The Army People Conference was opened by the Chief of the General Staff (CGS), General Sir Mark Carleton-Smith, who told the physical and virtual audience that change will happen.
The conference, delayed by two years because of the pandemic, set out to consider the future context by considering what the world of work will look like in 2030 and beyond, and how will this impact our people, what are the realities and how do we maintain our people as the competitive edge, prepared to win in the digital age?
CGS said in his opening address to the Conference, “We are going to change the Army, especially the cultural change essential for optimising today’s Army for the information age.”
He went on to say, “No institution is beyond reform and improvement of its culture, its behaviour and its leadership: there is a significant margin to where we need to be.
"There is nothing politically correct or woke about it, about improving how we treat each other and how we behave around one.
“No institution is beyond reform and improvement of its culture, its behaviour and its leadership. General Sir Mark Carleton-Smith, CGS
With not much longer to wait until the much-anticipated Future Soldier announcement, there were tantalising glimpses of how the British Army may look in 2030 and beyond.
The Army, albeit with its regular component reduced in numbers, looks set to be able to maintain its current capability with the advent of technology and innovation.
A thread of innovation and technological advancement wove its way through the day’s proceedings.
It started with a stunning capability display by Richard Browning, founder and Chief Test Pilot of ‘Gravity Industries’. He captivated the assembled crowds as he flew through the air with the greatest of ease dressed in his jet suit.
Not only did this provide a demonstration of the ever-advancing capabilities on offer today; it also highlighted the pioneering spirit of the inventor, Richard Browning, who explained in his address to the conference how he overcame criticism and setbacks to fulfil his ambition and see it come to fruition.
Later on, the audience watched in awe as a manikin sat on the stage dressed as a terrorist was ‘neutralised’ by the use of three midget drones; one that recced the situation, another provided a distracting bright light and the third that delivered the coup-de-grace, in this case, a harmless party popper type strike!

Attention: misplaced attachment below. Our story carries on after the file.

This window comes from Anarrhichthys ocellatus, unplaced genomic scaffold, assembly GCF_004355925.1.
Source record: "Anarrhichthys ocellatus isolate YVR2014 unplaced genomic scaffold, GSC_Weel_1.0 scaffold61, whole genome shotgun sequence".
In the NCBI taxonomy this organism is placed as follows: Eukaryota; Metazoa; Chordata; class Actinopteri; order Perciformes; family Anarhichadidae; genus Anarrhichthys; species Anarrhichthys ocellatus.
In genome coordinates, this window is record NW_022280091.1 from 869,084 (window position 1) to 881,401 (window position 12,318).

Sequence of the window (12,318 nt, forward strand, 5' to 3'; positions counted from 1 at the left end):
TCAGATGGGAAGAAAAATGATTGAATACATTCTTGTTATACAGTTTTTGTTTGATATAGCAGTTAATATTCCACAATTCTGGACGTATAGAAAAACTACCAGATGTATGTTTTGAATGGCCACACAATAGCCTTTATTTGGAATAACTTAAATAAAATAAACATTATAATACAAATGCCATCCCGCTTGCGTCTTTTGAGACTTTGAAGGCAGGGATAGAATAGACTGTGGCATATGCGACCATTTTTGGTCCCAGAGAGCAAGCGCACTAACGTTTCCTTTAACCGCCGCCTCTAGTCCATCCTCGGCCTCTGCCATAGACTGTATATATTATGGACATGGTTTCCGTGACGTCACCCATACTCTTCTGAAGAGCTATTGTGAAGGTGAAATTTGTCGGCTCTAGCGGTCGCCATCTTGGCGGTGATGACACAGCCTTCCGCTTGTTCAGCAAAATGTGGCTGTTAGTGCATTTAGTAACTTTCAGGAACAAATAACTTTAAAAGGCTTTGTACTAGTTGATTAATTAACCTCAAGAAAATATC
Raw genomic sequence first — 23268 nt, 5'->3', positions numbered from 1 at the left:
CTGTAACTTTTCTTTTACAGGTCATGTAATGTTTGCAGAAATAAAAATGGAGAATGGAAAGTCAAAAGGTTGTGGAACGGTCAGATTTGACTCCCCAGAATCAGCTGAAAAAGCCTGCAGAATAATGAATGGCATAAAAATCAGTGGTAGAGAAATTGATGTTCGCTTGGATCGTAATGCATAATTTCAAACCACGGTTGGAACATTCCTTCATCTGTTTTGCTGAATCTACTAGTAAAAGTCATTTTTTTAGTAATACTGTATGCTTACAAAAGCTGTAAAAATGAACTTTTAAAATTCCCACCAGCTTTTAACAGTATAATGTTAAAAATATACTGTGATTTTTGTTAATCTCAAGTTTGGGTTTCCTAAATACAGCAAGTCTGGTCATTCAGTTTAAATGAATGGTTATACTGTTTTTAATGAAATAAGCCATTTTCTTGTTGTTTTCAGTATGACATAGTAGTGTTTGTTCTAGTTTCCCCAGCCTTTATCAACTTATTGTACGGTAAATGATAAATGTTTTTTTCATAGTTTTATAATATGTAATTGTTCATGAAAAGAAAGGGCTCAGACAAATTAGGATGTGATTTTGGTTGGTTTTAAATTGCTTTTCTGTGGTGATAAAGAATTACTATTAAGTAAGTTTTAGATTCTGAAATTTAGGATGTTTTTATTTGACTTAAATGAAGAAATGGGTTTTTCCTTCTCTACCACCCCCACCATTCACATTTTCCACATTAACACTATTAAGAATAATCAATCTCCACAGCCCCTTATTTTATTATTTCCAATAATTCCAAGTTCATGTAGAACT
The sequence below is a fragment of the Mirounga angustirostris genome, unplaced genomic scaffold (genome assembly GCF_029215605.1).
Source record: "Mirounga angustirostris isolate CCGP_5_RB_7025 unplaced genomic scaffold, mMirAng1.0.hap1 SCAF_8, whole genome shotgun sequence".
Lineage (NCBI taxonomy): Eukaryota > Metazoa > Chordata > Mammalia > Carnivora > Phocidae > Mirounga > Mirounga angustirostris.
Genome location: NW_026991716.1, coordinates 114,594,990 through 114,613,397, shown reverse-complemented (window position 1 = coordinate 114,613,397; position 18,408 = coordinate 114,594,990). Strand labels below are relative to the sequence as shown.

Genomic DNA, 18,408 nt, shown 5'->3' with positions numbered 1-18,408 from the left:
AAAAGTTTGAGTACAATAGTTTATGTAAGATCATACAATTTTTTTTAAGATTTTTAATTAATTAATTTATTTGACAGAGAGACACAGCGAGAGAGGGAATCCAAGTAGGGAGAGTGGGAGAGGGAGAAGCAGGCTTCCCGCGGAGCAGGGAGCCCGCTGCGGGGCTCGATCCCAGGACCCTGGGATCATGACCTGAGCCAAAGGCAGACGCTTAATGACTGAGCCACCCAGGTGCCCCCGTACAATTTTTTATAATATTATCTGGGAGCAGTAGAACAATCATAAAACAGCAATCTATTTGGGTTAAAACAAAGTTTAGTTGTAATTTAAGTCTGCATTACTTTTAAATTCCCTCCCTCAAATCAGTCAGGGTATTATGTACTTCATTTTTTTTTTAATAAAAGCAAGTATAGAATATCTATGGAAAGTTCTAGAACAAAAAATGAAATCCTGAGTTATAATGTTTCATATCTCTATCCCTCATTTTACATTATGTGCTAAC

However, the conference was all about people within the Army and what has come to be termed as the Whole Force approach, that is Regulars, Reserves and the Civil Servants who all work collaboratively to deliver whatever is asked of our Army; be that at home in resilience operations or protecting our country’s interests overseas.
Teamwork is vital, it is the most important thing we do.” Major General Paul Griffiths, Director of Personnel
High on the agenda was the ‘lived experience’ and how to better the day-to-day lives of those both in and out of uniform.
The Army has taken great strides towards, becoming an inclusive and diverse organisation; the much-celebrated Women in Ground Close Combat roles announcement that opened up all the Army’s roles to women underpinned this. However, there is much, much more to be done.
People are the single greatest asset to the Army and consequently its single greatest responsibility. In these increasingly dynamic times, any institution needs to get two aspects right, its people and its culture.
In an interview with Army Communications, Major General Paul Griffiths, Director of Personnel at Army Headquarters said: “Teamwork is vital, it is the most important thing we do. It’s about having an inclusive, diverse team so that we can deliver operational effectiveness.
"This is about respect for others, it’s about our culture, it’s about our behaviours”. He added: “Our culture is on rocky ground. It’s really important that all of us recognise that we are part of that, whether a General or a Private.
"We need to get after our culture and our behaviours and our leadership and improve as much as we can.”
We all have a part to play in changing our culture towards women.” Major General Sharon Nemisth, Commandeer Army Recruiting and Initial Training Command
It is clear that as the British Army emerges from the chrysalis of change and Future Soldier is the new mantra, the legacies of British Army old must die.
Nothing short of a wholesale cultural reset towards women is the demand and it is everyone’s responsibility to deliver it.
Major General Sharon Nesmith, who is in charge of the Army’s Recruiting and Initial Training Command, laid it on the line when she said:
“Unless we fundamentally change the cultural attitude towards women in the Army, it will prove a challenge to attain the Defence-wide target of 30% inflow of female recruits.
"It is all our responsibility across the Field Army - we all have a part to play in changing our culture towards women.”